Ways To Mitigate A Travel Emergency

Ways To Mitigate A Travel Emergency

For over 14 years I have been an Emergency Planning professional which involves writing plans for potential emergencies in my local area and business continuity plans which ensure services can keep running even if disrupted. Over that time I have implemented a lot of things from my professional life into my personal life and I feel it has made me a more well-rounded and resilient person.
However, no amount of planning and preparation is enough for some situations that crop up when travelling. Luckily we have never had to face anything too major, however, we have had a few issues that we’ve had to deal with over the past 11 years we have travelled together. Here are a few of them and the measures we have put in place to ensure that we can mitigate future travel emergencies as much as possible.

Ensure You Have The Right Travel Insurance

Planning for Travel
This might seem like the most obvious thing ever, however up until around 18 months ago, Mr ESLT and I travelled without travel insurance – how stupid were we? Seriously, it was certainly more luck than judgement that we never had to make a claim. What we have since learnt is that not only is travel insurance essential but it is also vital you have the right insurance – you MUST read the small print. You need to decide what level of cover you want depending on the trip you are taking and the excess you want to/are able to pay should you need to claim.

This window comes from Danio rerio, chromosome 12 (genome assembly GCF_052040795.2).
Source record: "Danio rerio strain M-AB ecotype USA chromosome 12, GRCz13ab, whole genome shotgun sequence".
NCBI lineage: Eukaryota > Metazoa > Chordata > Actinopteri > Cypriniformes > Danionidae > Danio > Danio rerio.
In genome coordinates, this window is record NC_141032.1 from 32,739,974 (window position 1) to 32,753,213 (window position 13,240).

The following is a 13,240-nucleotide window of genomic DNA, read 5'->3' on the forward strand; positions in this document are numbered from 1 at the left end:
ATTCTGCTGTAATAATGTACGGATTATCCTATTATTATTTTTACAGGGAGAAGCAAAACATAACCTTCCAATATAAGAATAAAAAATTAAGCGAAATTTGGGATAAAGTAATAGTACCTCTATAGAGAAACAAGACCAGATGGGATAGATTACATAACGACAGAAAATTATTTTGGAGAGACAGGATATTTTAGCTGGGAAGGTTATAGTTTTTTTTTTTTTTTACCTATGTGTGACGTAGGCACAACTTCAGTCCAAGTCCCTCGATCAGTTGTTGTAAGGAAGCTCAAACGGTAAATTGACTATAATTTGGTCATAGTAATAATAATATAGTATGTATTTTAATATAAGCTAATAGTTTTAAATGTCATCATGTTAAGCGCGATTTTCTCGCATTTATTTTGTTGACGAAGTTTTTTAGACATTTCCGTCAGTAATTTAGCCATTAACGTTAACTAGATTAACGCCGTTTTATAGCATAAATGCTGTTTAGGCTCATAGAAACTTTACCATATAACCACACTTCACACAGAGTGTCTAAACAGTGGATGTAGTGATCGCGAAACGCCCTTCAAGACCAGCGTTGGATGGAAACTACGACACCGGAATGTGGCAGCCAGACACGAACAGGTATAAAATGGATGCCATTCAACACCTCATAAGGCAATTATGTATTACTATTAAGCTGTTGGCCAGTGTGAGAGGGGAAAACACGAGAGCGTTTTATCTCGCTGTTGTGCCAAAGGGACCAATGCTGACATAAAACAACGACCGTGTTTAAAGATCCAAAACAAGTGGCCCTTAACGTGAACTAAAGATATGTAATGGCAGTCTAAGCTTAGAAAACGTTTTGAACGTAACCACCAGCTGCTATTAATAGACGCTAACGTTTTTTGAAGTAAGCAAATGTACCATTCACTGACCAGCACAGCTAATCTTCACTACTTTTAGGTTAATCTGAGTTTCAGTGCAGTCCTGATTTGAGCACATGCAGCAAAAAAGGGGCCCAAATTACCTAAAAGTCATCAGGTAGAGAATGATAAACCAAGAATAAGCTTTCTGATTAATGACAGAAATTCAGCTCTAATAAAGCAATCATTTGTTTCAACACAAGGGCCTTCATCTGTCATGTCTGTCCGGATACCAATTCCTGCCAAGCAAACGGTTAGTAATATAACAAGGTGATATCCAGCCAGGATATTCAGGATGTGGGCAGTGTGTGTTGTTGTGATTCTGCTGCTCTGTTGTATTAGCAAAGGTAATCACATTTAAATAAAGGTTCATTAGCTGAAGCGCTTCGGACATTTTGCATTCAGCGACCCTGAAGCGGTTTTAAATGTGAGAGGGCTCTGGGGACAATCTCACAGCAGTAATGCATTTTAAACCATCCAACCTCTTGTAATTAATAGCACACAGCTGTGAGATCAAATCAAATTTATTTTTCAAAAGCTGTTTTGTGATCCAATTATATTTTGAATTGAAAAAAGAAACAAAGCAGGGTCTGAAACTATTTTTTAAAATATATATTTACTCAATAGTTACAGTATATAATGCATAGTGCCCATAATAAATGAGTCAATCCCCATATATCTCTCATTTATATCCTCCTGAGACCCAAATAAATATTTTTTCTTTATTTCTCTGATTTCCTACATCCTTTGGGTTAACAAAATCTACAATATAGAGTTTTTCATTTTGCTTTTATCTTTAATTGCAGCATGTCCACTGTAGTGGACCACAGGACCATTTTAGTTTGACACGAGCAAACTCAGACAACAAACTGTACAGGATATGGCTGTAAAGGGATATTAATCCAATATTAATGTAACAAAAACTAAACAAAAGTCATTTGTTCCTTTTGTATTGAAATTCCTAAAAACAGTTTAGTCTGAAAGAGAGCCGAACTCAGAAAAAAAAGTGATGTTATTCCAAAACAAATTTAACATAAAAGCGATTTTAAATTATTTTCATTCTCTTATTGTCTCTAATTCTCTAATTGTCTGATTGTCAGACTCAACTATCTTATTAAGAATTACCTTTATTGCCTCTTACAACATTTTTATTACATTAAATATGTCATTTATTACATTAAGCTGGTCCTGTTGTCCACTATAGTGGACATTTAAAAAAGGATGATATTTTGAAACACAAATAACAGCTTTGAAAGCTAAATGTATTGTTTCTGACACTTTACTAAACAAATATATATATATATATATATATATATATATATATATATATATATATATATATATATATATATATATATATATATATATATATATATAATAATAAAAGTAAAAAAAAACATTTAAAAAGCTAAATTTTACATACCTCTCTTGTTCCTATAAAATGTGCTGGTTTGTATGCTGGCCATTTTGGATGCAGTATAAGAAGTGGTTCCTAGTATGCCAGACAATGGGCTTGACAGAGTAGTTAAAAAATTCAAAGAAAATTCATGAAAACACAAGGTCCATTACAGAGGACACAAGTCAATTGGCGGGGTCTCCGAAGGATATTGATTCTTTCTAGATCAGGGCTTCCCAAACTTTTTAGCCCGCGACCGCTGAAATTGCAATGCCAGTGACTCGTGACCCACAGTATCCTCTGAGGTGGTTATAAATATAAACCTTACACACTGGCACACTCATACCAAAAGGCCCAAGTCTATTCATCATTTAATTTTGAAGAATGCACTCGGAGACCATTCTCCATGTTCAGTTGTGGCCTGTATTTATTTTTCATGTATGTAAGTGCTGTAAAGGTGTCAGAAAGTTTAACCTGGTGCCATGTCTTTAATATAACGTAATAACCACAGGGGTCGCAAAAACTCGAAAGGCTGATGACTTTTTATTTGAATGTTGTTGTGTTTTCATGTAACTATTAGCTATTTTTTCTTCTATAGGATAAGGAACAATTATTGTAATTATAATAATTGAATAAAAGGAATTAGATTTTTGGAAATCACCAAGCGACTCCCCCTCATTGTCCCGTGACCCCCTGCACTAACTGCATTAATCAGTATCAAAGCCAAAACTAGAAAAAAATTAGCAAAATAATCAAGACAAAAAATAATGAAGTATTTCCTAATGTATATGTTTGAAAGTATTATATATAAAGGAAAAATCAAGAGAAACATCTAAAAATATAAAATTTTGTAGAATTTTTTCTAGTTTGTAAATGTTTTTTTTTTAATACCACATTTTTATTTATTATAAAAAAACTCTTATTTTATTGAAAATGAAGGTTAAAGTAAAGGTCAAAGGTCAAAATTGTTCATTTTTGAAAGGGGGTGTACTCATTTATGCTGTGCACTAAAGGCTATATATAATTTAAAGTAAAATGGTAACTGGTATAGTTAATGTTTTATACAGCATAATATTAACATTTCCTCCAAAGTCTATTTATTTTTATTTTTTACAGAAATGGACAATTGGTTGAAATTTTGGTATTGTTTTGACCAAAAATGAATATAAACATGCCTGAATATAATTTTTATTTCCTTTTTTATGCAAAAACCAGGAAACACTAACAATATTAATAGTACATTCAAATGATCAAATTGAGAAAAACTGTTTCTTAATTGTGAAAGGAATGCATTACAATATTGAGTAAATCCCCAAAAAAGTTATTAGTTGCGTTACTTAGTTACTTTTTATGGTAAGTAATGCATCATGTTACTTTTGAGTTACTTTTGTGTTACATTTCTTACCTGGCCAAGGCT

We now opt for annual, worldwide cover, meaning we only have to sort it out once a year. It covers us for medical emergencies, including dental, flight cancellation and lost property amongst other things. If you plan to take part in extreme sports, ensure you get an enhanced policy which covers them, as standard ones usually don’t and you certainly don’t want to be hit with a massive medical bill if you have an accident.